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- Research has shown that organizations with a higher percentage of its workforce on safety committees have lower injury and illness rates.
- Safety committees with strong and visible upper management support are more likely to make a meaningful impact on workplace safety.
- An effective safety committee leader is someone who can facilitate a meeting without dominating it or allowing others to, and encourages participation among all members.
"I had an uncle who was a timber faller for many years. After he retired, I remember him telling my father, ‘I worked for this company for 35 years, and they hired me from the neck down. They could have had the rest if they’d just asked.’”
Mark E. Hurliman, a Certified Safety and Health Manager and program manager for Oregon OSHA’s Voluntary Protection Program and Safety and Health Achievement Recognition Program, shared his uncle’s anecdote as an example of the potential lost when organizations do not use safety committees to involve employees in their safety programs. Front-line workers have the most experience with how a task is performed every day and can help identify hazards that others may overlook, Hurliman said, and safety committees allow organizations to tap into this knowledge “from the neck up.”
Currently, not all organizations are required to have safety committees. However, employers meeting certain criteria in some states must establish a committee to help improve worker safety (see “Selection of state safety committee requirements” on p. 57). Additionally, some states provide incentives – such as reductions in workers’ compensation premiums – for organizations with established safety committees.
So, what characteristics make up an effective safety committee?
Committee size and structure
Safety committees range in size and structure based on the organization’s number of employees, worksites and hazards present, but certain arrangements have been found to be more effective. According to a 2008 study published in the journal New Solutions (Vol. 18, No. 4), organizations that had safety committees made up of more hourly workers than managers had lower injury and illness rates. Researchers also found that organizations with a higher percentage of their workforce on safety committees had better rates.
The Maine Department of Labor states that ideal safety committees have representation from all departments and shifts, as well as from both management and the labor force.
Ben Bloom is safety consultant principal for Minnesota OSHA. Bloom said many organizations that participate in the Minnesota STAR (MNSTAR) program – which recognizes organizations with safety and health systems that go above and beyond OSHA requirements – have multiple safety committees. Some organizations assign a committee to each area in the facility, such as the warehouse, production area and offices. Having multiple committees is a great way to involve more workers in an organization’s safety and health efforts, but clear guidelines or a centralized committee must be established to help prevent potential overlap, Bloom said.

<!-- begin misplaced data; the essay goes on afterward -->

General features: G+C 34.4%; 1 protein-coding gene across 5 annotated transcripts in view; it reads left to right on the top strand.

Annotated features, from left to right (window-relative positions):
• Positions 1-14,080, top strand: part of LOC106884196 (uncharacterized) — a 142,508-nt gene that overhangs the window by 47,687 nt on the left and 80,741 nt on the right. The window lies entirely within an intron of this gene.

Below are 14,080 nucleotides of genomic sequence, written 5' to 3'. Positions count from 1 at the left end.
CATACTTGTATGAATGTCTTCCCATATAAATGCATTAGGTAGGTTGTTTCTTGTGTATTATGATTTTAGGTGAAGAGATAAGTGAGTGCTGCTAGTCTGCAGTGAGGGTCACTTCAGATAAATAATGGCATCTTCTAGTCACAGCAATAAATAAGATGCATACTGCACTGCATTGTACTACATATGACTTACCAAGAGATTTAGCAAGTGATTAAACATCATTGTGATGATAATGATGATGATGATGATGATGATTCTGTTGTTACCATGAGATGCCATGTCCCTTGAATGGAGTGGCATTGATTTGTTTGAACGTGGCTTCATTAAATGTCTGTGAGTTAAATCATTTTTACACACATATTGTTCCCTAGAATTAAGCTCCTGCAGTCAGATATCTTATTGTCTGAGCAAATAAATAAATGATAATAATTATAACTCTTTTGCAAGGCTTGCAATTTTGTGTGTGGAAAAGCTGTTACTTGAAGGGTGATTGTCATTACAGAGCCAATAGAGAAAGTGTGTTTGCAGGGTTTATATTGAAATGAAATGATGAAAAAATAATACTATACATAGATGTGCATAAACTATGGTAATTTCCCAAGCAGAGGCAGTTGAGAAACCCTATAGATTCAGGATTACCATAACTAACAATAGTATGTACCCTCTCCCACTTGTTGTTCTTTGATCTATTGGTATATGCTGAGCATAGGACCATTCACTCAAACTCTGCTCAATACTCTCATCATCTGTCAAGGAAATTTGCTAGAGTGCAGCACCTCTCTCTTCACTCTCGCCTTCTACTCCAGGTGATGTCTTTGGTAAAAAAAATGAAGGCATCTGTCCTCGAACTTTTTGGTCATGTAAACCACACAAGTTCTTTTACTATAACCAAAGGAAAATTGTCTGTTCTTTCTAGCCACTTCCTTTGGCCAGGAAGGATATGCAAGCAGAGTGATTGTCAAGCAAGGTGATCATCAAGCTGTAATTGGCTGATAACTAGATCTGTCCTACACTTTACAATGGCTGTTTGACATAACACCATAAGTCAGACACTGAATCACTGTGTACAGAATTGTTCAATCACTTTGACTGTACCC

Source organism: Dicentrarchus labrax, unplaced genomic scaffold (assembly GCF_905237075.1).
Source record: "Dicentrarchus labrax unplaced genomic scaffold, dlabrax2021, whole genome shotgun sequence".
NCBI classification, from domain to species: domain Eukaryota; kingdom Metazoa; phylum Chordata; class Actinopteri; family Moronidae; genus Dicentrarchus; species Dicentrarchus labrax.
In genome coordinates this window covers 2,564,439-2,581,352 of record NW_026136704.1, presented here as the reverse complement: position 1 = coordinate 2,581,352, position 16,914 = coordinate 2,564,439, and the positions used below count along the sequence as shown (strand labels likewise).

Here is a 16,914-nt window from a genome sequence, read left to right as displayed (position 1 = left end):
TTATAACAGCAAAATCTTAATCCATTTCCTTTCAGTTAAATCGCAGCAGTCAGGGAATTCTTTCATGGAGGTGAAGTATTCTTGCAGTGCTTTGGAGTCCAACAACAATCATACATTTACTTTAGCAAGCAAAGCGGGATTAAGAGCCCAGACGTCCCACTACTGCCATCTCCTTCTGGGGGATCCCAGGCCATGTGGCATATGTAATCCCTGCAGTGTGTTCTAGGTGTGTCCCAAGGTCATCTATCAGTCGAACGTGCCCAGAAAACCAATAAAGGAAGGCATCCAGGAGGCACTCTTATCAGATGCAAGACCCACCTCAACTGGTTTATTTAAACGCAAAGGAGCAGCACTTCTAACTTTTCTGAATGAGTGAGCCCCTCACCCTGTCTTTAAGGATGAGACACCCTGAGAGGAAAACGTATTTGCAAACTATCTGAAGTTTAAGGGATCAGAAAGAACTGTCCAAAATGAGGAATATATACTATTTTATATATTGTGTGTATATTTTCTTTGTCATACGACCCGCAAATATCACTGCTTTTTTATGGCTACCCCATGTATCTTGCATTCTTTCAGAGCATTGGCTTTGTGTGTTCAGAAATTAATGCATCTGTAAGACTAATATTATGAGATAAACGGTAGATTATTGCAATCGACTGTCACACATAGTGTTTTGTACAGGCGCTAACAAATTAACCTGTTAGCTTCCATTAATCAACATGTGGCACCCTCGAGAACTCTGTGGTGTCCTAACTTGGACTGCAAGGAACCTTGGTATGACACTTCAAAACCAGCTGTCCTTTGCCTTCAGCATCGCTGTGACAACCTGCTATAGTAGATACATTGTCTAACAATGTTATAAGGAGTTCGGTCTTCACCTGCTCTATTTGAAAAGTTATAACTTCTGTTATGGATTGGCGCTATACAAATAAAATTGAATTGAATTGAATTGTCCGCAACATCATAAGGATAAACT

Effective task delegation by a centralized committee allows a subcommittee to allocate more time and effort to a specific workplace problem. Dave Ferkul, workplace safety consultation supervisor for Minnesota OSHA, spoke of a nursing home that established multiple subcommittees to address specific issues related to staff and resident safety. One subcommittee focused on safe patient-handling equipment, and for fresh ideas they visited other nursing homes to seek out examples of alternative equipment. The subcommittee reported its findings to the central safety committee, with upper management present, and a resulting investment in new equipment reduced workplace injuries, Ferkul said.
Committee leaders and member participation
An effective committee leader can facilitate a meeting without dominating it or allowing someone else to do so, Ferkul said. Instead of dictating how a discussion should proceed – which is not conducive to member participation and feedback – committee chairs should focus on encouraging participation among all members, he added.
Effective committee heads also should establish basic ground rules and ensure meetings do not get out of control. Rick Long, safety lead of the Dillard, OR-based Roseburg Forest Products’ Dillard Plywood Division, described how his company used detailed agendas and time limits to turn around its approach to committee meetings.
In the late 1990s, safety committee meetings at the company usually became shouting matches between labor and management representatives, and would sometimes last four or more hours, Long said. In 1999, the company’s approach to safety committees evolved: Overly lengthy, unstructured meetings were replaced by streamlined meetings lasting one hour or less. Safety committee chairs were voted in by hourly employees and given control over each meeting’s agenda. Committee members also began voting on a written charter and flow-chart featuring each member and their responsibilities.
“Basically, we learned how to use agendas, how to stay on track and stay on time,” Long said. “If there was an outstanding issue we couldn’t agree on, we learned to ‘put them in the parking lot’ and revisit [at] the next meeting.”
As a result, he said, employees and management feel they have equal say when it comes to safety, he said. “Everyone has a voice and is allowed to speak it, as long as they do it respectfully.”